September is Healthy Aging Month
Think it’s too late to “re-invent” yourself? Think again and change things up.
September is Healthy Aging® Month, an annual health observance designed to focus national attention on the positive aspects of growing older. It provides inspiration and practical ideas for adults, ages 45+, to improve physical, mental, social, and financial well-being.
The number of people in the 45+ age group grows every year. The attention used to be just on the baby boomers to stay active and vibrant as long as possible. However, the focus started to include the Generation X-ers who began reaching the 50+ milestone in 2015.
Why Healthy Aging?
According to Healthy Aging Magazine, it’s not too late to take control of your health and it’s never too late to get started on something new. Change the conversation to the positive aspects of aging instead of dwelling on the stereotypes and the negative aspects of getting older.
September is a perfect time to celebrate Healthy Aging Month since it is a time when many people think about getting started on new tasks after the summer. Drawing on the “back to school” urge embedded in everyone from childhood, the activities are designed to encourage people to rejuvenate and get going on positive measures that can impact the areas of physical, social, financial and mental wellness.
Here are 10 tips from the editors of Healthy Aging® magazine to help you think outside the box and reinvent yourself a bit.
- Do not act your age or at least what you think is your current age. Think in terms of your best year so far. Was it 28? 40? Now? Picture yourself at that age and be it. Some may think this is denial, but we say it’s positive thinking and goes a long way toward feeling better about yourself.
- Be positive in your conversations and your actions every day. When you catch yourself complaining, check yourself right there and change the conversation to something positive. Being positive is attractive; negativity is not.
- Drop the negativity. Distance yourself from people who do not have a positive outlook on life. They will only depress you and stop you from moving forward. Surround yourself with energetic, happy, positive people of all ages and you will be happier too. Smile often. It’s contagious.
- Walking tall is a trademark of a vibrant, healthy person. Do this to the best of your ability. Be aware of your gait. Make a conscious effort to take big strides, walk with your heel first, and wear comfortable shoes. If you have a fear of falling, talk with your doctor about an assistive device, such as a cane.
- Stand up straight! Good posture is something your mother preached to you when growing up. Look at yourself in the mirror. Is your stomach in, chest out, shoulders back, and chin up? Check out how much better your neck looks! Fix your stance and practice it every day, all day until it becomes natural for you. You will look great and feel better.
- Show off your teeth. How’s your smile? Your teeth are just as important to good health as the rest of your body. Not only is it the first thing people notice, but good oral health is a gateway to your overall well-being. See your dentist and dental hygienist regularly to keep your teeth looking good.
- If you’re feeling lonely do something about it now. Look for opportunities to volunteer your time, take a class, or invite someone to lunch, or for coffee. Consider being a mentor to young people and find a resource to help you keep up with technology and stay connected.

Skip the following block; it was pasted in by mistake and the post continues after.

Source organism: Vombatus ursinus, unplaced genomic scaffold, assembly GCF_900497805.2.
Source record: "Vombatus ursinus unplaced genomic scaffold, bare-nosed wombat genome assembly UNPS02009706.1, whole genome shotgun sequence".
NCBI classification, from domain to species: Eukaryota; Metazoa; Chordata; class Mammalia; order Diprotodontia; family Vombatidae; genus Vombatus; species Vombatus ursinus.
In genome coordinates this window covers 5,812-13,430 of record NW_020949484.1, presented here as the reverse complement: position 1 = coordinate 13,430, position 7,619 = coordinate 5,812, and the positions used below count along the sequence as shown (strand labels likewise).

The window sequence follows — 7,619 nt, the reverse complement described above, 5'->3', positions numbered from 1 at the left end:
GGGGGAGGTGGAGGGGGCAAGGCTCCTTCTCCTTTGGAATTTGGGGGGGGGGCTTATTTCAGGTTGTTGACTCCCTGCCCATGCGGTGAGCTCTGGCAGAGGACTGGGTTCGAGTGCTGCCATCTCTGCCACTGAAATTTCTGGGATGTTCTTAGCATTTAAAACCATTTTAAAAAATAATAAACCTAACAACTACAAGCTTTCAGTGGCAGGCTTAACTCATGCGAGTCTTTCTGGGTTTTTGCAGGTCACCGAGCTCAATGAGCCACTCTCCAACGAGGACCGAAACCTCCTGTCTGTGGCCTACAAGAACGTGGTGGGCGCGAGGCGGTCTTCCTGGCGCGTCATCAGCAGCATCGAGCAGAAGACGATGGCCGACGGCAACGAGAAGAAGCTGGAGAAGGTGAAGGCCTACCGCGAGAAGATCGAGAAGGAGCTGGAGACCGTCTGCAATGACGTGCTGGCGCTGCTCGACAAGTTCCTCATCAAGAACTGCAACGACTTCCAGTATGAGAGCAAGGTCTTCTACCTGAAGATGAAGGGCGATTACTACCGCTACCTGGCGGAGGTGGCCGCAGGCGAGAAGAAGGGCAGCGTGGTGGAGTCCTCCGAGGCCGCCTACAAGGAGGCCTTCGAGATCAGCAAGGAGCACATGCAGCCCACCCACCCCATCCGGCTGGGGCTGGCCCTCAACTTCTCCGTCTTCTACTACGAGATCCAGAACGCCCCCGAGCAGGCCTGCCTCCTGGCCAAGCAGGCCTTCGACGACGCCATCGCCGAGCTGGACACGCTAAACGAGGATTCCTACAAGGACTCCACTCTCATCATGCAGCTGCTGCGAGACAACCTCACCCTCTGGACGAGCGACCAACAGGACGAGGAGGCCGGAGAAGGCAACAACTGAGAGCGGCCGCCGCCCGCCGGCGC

- Try to walk 10,000 steps per day. Walk for your health, to see your neighbors, and be seen in your community. Walking is great exercise that helps to build muscle and also improves circulation and digestion.
- Maintain wellness. Make September the time to set up your annual physical and other health screenings. Go to the appointments and then, continue to manage your health accordingly.
- Explore your creative side. Have you always wanted to play the piano, or guitar? Have you ever wondered if you could paint a portrait or scenery? What about woodworking? Creative projects help to keep your mind active.
According to Carolyn Worthington, editor-in-chief of Healthy Aging® Magazine and executive director of Healthy Aging®, it’s never too late to find a new career, a new sport, passion, or hobby. Worthington is the creator of September is Healthy Aging® Month, an annual health observance designed to focus national attention on the positive aspects of growing older.
KCHC has a multi-disciplinary team of primary care providers to ensure that every patient has access to high-quality, compassionate care at every age. If you’re ready to make an appointment with our behavioral health providers, medical providers, or dental providers please call 262-656-0044 today!
Older adults are disproportionally affected by chronic conditions, such as diabetes, arthritis, and heart disease. Eighty percent have at least one chronic condition3, and nearly 70% of Medicare beneficiaries have two or more.
Regular exercise can help older adults stay independent and prevent many health problems that come with age. According to the 2008 Physical Activity Guidelines for Americans, older adults should do two types of physical activities each week to improve their health—aerobic and muscle-strengthening.
Oral health is important for overall health and well-being, but 40% of older adults have not seen a dentist in the last year.
Poor oral health can negatively impact nutrition and proper management of chronic conditions.
One in four older adults experiences a behavioral health problem such as depression, anxiety, or substance abuse.
Depression and other behavioral health problems are not a normal part of aging and can be treated. Despite the availability of effective interventions, 66% of older adults are not receiving the care they need.